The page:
The next band up, after Retra, was Mittens. I had heard quite a bit about Mittens and now I know what all the fuss was about. Mittens’ blend of ’60s girl group sounds, ’90s alt-rock (think Cardigans not Smashing Pumpkins – though I have no doubt that Paul Mitten could unleash some great Billy Corgan riffs!), and modern indie pop really was just as good as I was warned it would be. Continue reading
On a recent Friday night I was in the mood for new music and this show at The Kava Lounge looked interesting. I had heard of Mittens and The Fresh Brunettes but didn’t really know anything about them and I had no idea who Retra was. But I love checking out new bands so I headed on down to Kettner.
First up was Retra, who I soon found out is a relatively new band featuring Haven Blue on vocals, James Howard (Imagery Machine) on guitar , Chris Gorrie (Boychick, Giant Surprise) on bass, Carmen Martinez (Boychick) on drums, and Martin Sohikish (who didn’t play this night) on keys and guitar. Continue reading
The last stop on my Art Around Adams tour was to see Mittens back at the library stage. I had seen the band play about a month ago at The Kava Lounge so I already knew how much fun they were. Mittens play a style of indie-pop that looks back but still has a modern feel to it. Their band bio mentions being inspired by groups like Rilo Kiley, The Cranberries and The Cardigans – and I can certainly hear the influence of those bands in their sound – but there’s also no mistaking their love of early ’60s girl groups like The Ronettes, The Shirelles and Martha & the Vandellas. Throw in some surf-rock licks and well-timed blistering guitar solos, to go along with their 3-part harmonies and big hooks, and you have Mittens! Continue reading
I made it through the first 55 years of my life without ever seeing The Schizophonics and now I’ve seen them four times this year already. I was doing it wrong! The first time I saw The Schizophonics I had no idea what to expect. It was a crowded night at The Casbah and I was near the back craning my neck looking for the second guitarist. I turned around to say something to my friend and he was doing the same damn thing! Continue reading
Next up on this perfect day for local music was Cardinal Moon. The last time I saw this band was at their debut performance at the Redwoods Revue at the Music Box in early May. The creative duo behind this new San Diego band is singer/guitarist/songwriter Dawn Mitschele and Al “another band? sure, why not” Howard. Continue reading
There were so many great bands to see at last weekend’s Art Around Adams festival but fortunately whoever scheduled this event managed to have all my favorites playing at different times.
First up was Imagery Machine. I imagine the beginning of this group to have gone something like this: “Hey, we should start a band!” “Good idea, what kind of music should we play?””Let’s play all kinds.” “I’m in!”
La Luz – Weirdo Shrine. La Luz (Spanish for “the light”), are an all-female quartet based out of Seattle, WA. After forming in 2012 they quickly released their debut, It’s Alive, in 2013. Over the course of two albums now, the band, led by singer/guitarist Shana Cleveland has created a sound that deftly mixes girl-group sounds, indie rock, doo wop and of course the predominant element of their sound: surf rock. This is indie music for surfers that don’t care about indie rock; just as it is surf-rock for indie scenesters that don’t care about surf music. This turns out to not be a problem for me at all since I love both Surf and Indie rock. The music goes from languid to upbeat between and within many of the songs, but always there are reverb drenched guitars and girl-group vocals. If you’re feeling a little down in the dumps one day – grab a cup of coffee, or maybe a beer, and pop this record on. Problem solved!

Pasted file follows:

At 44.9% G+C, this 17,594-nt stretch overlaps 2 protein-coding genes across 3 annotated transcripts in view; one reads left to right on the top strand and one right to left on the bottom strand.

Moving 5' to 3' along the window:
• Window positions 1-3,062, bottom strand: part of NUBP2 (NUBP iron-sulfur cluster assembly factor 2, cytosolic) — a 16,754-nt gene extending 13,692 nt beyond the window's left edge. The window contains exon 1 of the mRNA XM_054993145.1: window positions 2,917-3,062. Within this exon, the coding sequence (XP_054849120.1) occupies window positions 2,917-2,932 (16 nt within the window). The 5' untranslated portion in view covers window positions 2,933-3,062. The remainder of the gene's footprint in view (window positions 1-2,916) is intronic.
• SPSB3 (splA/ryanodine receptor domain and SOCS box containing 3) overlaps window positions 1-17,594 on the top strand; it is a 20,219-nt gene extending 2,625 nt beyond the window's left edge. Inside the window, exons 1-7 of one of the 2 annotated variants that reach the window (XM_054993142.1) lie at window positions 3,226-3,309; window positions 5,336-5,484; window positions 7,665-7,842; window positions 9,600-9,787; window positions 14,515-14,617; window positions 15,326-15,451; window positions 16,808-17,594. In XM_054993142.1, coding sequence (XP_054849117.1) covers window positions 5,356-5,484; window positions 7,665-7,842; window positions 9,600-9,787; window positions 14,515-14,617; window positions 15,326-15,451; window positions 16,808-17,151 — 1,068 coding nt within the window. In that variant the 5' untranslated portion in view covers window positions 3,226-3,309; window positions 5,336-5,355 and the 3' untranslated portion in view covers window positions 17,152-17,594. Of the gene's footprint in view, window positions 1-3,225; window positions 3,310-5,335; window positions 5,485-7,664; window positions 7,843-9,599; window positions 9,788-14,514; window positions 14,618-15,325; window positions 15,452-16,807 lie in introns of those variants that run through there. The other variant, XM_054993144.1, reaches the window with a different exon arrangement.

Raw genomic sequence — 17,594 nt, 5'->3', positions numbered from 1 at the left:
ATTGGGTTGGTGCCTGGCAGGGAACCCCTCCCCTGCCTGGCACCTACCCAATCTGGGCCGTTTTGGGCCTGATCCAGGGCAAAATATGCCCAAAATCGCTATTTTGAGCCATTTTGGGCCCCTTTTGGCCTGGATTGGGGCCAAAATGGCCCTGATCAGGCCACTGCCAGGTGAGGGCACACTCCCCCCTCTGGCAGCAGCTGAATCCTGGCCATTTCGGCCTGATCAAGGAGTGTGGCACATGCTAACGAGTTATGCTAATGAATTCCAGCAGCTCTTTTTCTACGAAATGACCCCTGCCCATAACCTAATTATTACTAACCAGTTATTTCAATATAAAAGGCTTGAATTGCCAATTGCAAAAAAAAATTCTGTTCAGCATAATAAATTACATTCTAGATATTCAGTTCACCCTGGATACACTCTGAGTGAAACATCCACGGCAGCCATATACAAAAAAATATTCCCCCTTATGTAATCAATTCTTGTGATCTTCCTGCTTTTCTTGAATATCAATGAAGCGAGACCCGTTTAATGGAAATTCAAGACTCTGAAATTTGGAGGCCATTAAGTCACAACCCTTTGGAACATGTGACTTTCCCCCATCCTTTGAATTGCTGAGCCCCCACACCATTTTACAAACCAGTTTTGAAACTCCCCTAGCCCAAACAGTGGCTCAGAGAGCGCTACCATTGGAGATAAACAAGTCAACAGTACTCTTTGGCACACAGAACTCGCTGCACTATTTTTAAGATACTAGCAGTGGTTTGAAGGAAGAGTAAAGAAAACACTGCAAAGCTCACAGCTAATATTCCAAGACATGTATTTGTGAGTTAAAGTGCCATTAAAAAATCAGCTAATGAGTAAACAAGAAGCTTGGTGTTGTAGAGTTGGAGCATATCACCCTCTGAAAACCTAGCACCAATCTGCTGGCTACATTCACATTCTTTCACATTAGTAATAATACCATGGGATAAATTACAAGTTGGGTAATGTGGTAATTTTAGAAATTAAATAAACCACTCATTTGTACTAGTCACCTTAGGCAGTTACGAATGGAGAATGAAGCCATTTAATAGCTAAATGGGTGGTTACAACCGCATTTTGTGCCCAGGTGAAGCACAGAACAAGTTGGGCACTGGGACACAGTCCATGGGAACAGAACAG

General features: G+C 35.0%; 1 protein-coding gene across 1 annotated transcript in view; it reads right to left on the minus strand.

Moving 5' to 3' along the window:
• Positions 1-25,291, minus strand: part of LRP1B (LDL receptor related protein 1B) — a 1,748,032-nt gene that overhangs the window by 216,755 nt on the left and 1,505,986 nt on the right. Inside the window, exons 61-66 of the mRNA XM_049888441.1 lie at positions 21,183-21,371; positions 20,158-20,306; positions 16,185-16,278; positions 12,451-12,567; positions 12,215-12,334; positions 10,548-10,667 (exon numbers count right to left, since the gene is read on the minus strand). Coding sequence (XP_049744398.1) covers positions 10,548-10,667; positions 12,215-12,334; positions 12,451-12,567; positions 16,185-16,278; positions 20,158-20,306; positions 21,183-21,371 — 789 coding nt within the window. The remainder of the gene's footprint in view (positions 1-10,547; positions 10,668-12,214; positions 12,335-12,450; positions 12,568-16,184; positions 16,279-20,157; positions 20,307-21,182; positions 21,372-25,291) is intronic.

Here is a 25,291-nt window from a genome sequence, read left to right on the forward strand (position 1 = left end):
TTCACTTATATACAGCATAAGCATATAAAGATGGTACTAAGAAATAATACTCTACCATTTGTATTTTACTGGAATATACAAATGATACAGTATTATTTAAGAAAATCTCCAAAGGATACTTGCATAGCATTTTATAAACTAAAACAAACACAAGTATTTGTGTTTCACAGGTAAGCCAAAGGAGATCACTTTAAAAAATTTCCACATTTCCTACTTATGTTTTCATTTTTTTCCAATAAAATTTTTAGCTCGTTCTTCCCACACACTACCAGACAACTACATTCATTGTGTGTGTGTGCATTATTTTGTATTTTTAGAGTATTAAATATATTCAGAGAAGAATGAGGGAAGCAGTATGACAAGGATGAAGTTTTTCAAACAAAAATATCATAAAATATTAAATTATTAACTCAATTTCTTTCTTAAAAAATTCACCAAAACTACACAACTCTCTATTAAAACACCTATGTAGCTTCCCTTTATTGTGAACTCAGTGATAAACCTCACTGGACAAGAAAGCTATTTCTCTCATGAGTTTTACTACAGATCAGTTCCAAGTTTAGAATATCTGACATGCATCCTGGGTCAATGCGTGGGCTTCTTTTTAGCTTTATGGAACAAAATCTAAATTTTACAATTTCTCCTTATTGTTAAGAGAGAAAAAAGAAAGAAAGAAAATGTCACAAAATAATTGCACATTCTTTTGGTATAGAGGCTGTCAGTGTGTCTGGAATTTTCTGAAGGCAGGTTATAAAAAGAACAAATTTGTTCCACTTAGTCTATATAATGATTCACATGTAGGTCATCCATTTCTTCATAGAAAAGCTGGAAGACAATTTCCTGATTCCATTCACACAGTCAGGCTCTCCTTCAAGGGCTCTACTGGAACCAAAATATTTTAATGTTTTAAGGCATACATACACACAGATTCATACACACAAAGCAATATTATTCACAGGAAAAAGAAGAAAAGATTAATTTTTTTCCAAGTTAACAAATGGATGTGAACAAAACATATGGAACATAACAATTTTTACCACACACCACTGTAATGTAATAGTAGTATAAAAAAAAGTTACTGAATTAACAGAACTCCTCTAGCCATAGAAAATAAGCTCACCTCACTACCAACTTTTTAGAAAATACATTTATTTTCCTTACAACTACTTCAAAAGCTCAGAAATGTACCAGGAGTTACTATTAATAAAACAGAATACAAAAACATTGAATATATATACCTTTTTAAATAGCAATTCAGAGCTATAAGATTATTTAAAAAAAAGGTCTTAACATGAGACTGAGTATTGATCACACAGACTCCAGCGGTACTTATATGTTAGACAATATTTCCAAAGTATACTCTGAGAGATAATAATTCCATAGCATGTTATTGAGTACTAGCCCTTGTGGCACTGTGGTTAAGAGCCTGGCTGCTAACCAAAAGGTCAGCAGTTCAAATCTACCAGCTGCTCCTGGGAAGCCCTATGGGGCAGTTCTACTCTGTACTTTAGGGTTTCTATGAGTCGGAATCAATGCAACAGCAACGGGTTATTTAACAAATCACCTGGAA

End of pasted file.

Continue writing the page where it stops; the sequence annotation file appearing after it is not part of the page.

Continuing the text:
Opening for Frightened Rabbit at the Belly Up Tavern in Solana Beach, was Caveman, an indie rock band from Brooklyn. Like a lot of Brooklyn bands that have emerged recently, their song-craft is superb, with interesting vocal and instrumental melodies, vocal harmonies and creative drum patterns. I was reminded of a couple of “chill-wave” bands, also from Brooklyn, that I saw at The Casbah a couple of years ago: Small Black and Snowmine and thought that they would fit well on a bill together. Really though, I would go further back to describe Caveman’s sound. With their strong melodies and infectious hooks, the band reminded me of an updated Hall & Oates – but only if Daryl and John could also stretch out and really rock a la My Morning Jacket.
Frightened Rabbit, the ten-year-old indie rock band from Glasgow, writes big, melodic songs tackling complex and often uncomfortable topics. They’re touring in support of their outstanding new LP, Painting of a Panic Attack, whose songs explore dark territory, yet are delivered with energy, passion and hooks layered upon hooks.
On the surface, this song off of Okkervil River’s 2013 album, The Silver Gymnasium, sounds like a buoyant, pop song. But listen closer and you’ll discover a harrowing and devastating story about a young boy and his best friend at the hands of some “very bad men”. When the father enters the story about half way through I am reminded of the novel, The Road, by Cormac McCarthy, where the dad will do whatever it takes to protect his son.
This live-in-the-studio version shows just how powerful, melodic and literate this underrated rock group is. As usual, turn your volume knob to the right before playing…